|Publication number||US5249069 A|
|Application number||US 07/653,843|
|Publication date||Sep 28, 1993|
|Filing date||Feb 11, 1991|
|Priority date||Feb 11, 1991|
|Publication number||07653843, 653843, US 5249069 A, US 5249069A, US-A-5249069, US5249069 A, US5249069A|
|Inventors||Eugene M. Petilli|
|Original Assignee||Eastman Kodak Company|
|Export Citation||BiBTeX, EndNote, RefMan|
|Patent Citations (9), Referenced by (10), Classifications (26), Legal Events (4)|
|External Links: USPTO, USPTO Assignment, Espacenet|
This invention relates to a method and apparatus for determining the total misalignment of two independent scanning subsystems and in particular, to the alignment of scanning duplex systems for determining the total system misalignment of two independent scanning subsystems. The misalignment information is used to modify the user selected cropping window offsets to compensate for the misalignment, thus producing front and rear images that are properly aligned without requiring mechanical adjustments.
When duplex scanning (double sided) the problem of aligning the image from the front side with the image of the rear side becomes a problem. Longitudinal misalignment of these images manifests itself as a black border along the leading edge of the document images. Lateral misalignment (parallel to the direction of direction of document travel) manifests itself as borders on the left and right edges of the front and rear images respectively.
Currently available duplex scanners generally have no provision for lateral alignment or require a mechanical alignment when the scanning cameras are initially installed. Such an approach requires additional mechanical expense and the adjustments can be difficult and time consuming, especially during field replacement of the scanning cameras.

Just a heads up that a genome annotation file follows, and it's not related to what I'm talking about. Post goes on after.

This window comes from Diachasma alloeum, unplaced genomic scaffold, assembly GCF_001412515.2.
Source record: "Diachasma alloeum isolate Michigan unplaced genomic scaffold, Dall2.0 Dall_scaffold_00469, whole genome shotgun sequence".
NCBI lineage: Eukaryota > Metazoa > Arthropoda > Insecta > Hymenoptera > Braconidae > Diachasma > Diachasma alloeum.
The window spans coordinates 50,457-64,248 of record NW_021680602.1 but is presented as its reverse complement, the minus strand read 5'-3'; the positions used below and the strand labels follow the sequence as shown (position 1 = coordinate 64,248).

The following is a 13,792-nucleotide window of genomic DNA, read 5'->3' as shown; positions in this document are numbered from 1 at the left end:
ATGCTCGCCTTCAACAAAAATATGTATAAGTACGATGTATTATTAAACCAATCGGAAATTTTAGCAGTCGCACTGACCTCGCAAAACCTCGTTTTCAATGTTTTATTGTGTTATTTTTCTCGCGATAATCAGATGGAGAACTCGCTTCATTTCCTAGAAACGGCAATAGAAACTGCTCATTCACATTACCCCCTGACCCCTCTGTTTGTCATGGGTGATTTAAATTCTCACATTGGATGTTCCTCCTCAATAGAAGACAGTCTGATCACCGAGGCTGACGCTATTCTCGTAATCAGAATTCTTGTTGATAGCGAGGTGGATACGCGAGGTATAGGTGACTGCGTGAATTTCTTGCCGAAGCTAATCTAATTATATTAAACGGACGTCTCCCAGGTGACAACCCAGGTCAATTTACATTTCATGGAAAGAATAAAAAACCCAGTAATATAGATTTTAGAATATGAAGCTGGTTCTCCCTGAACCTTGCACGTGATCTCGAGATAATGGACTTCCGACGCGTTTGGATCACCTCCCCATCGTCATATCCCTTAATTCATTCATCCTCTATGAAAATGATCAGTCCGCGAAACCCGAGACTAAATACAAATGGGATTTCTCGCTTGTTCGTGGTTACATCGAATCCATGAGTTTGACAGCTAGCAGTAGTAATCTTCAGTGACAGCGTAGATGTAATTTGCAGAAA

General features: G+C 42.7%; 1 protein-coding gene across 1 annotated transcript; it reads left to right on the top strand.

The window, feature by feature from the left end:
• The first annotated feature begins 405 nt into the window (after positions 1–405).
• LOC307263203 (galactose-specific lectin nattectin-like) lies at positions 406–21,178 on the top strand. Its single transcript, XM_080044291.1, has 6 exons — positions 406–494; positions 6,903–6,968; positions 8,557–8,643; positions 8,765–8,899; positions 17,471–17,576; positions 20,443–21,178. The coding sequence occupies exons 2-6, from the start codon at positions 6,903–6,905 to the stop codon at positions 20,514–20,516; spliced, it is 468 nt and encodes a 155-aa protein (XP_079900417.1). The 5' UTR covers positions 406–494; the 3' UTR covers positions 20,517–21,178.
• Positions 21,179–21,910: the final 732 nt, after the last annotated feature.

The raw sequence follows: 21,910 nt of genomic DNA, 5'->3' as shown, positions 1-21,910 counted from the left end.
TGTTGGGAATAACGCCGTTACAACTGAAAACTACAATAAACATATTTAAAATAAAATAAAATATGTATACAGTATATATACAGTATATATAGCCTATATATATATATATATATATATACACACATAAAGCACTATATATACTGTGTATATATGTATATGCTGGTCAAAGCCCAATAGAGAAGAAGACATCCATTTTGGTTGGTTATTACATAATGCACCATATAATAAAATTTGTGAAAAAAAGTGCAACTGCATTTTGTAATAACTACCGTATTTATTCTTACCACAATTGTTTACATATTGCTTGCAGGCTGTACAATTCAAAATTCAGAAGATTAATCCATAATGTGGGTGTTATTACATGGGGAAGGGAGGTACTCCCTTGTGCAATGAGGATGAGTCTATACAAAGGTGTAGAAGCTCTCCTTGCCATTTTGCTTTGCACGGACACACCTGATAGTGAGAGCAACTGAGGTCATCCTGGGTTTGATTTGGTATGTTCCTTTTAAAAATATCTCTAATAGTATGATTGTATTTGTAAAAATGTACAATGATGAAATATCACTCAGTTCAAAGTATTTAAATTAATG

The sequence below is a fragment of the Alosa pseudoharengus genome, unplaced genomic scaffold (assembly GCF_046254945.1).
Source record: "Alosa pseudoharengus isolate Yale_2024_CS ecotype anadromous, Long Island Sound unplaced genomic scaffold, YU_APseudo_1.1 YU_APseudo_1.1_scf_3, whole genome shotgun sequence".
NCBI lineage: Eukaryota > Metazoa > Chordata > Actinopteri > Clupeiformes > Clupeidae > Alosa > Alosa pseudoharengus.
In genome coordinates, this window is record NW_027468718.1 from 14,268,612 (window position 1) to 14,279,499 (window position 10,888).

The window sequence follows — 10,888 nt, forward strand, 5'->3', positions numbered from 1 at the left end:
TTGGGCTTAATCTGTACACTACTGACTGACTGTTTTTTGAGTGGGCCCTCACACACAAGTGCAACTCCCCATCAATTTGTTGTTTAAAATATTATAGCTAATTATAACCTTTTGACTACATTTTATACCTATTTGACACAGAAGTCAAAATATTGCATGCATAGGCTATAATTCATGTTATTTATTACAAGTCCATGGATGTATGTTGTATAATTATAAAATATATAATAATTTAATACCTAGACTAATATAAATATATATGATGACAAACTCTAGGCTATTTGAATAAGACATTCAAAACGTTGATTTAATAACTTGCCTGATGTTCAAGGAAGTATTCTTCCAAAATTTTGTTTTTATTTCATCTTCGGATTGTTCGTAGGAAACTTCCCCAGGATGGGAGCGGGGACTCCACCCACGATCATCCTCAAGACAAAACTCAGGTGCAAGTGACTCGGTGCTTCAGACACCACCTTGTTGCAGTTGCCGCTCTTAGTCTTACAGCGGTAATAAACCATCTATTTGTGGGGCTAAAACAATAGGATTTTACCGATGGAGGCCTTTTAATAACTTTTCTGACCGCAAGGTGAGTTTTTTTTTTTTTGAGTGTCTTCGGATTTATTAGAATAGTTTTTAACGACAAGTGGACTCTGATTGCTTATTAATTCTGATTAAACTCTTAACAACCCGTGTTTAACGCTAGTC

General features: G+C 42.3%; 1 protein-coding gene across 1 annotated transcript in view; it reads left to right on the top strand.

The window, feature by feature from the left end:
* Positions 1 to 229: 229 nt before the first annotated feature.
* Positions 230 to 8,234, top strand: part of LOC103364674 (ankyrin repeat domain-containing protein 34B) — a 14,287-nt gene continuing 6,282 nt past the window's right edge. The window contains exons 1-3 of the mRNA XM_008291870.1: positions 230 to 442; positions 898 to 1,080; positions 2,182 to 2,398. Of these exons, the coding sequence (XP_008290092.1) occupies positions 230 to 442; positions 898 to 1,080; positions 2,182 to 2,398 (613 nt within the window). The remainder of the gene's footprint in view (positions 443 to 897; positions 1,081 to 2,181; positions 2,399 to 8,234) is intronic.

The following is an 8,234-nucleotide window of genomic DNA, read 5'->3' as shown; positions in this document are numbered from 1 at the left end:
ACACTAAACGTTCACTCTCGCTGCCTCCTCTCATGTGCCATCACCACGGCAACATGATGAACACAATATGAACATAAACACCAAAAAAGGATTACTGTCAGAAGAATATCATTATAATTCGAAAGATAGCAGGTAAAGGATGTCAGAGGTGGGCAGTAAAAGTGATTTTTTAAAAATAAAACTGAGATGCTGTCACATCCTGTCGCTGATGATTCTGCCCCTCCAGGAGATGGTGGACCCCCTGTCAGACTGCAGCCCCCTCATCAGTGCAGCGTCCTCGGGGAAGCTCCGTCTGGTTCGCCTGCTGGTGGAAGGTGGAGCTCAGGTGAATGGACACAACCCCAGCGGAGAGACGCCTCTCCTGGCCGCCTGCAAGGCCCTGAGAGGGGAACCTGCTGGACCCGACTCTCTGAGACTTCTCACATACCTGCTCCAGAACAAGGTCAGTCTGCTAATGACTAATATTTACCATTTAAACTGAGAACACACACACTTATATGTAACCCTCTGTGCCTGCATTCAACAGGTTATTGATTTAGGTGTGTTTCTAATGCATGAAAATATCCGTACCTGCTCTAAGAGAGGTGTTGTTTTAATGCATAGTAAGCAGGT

Most scanners have at least one cropping window which allows a large format scanner to reduce the amount of data generated when scanning a document smaller than the full format. For example, a 11×17 inch scanner could crop an image down to 8.5×11 if necessary.
Often platen scanners do two scans of a document, the first is a pre-scan to adjust the cropping window, and the second scan is used to capture the image. This is very advantageous because all borders are removed from the image.
However, in a high speed rotary scanner, it is not possible to perform two scans to establish a cropping window. Because the document is moving in the longitudinal direction, it is feasible to use a low resolution sensor to pre-scan to provide cropping of the leading and trailing edges of the document. Because the document is not moving in the lateral direction, it is expensive to automate the lateral cropping and for this reason, initial alignment becomes more important.
The present invention is directed to a method and apparatus for determining the total system misalignment of two independent scanning subsystems in a duplex (two sided) scanning system. The misalignment information is then used to modify the user selected cropping windows offsets to compensate for the misalignment such that the front and rear images are aligned.
It is an object of the present invention to perform the alignment automatically with no mechanical adjustments.
The teachings of the present invention may be readily understood by considering the following detailed description in conjunction with the accompanying drawings, in which:
FIG. 1 is a block diagram of a preferred embodiment of the automatic alignment apparatus of the preferred invention;
FIGS. 2A & 2B illustrates a flowchart of the automatic alignment apparatus shown in FIG. 1;
FIG. 3 illustrates the relative locations of different areas of the total field scanned;
FIG. 4 illustrates how error is introduced in a misalignment calculation by a skewed target in a system where the front and rear cameras are not aligned;
FIG. 5 illustrates a second embodiment which uses mirrors to deliver both front and rear images to different parts of a single photo sensor;